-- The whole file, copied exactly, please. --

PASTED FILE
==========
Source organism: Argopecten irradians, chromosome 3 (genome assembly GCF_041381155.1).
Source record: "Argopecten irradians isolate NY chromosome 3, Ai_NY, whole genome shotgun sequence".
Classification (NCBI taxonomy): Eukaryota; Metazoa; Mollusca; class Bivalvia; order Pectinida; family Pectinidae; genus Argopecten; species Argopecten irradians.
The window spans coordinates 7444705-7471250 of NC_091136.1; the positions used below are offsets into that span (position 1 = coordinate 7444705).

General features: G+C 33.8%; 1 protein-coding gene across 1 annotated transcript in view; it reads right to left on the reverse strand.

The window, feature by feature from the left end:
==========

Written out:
Source organism: Argopecten irradians, chromosome 3 (genome assembly GCF_041381155.1).
Source record: "Argopecten irradians isolate NY chromosome 3, Ai_NY, whole genome shotgun sequence".
Classification (NCBI taxonomy): Eukaryota; Metazoa; Mollusca; class Bivalvia; order Pectinida; family Pectinidae; genus Argopecten; species Argopecten irradians.
The window spans coordinates 7444705-7471250 of NC_091136.1; the positions used below are offsets into that span (position 1 = coordinate 7444705).

General features: G+C 33.8%; 1 protein-coding gene across 1 annotated transcript in view; it reads right to left on the reverse strand.

The window, feature by feature from the left end: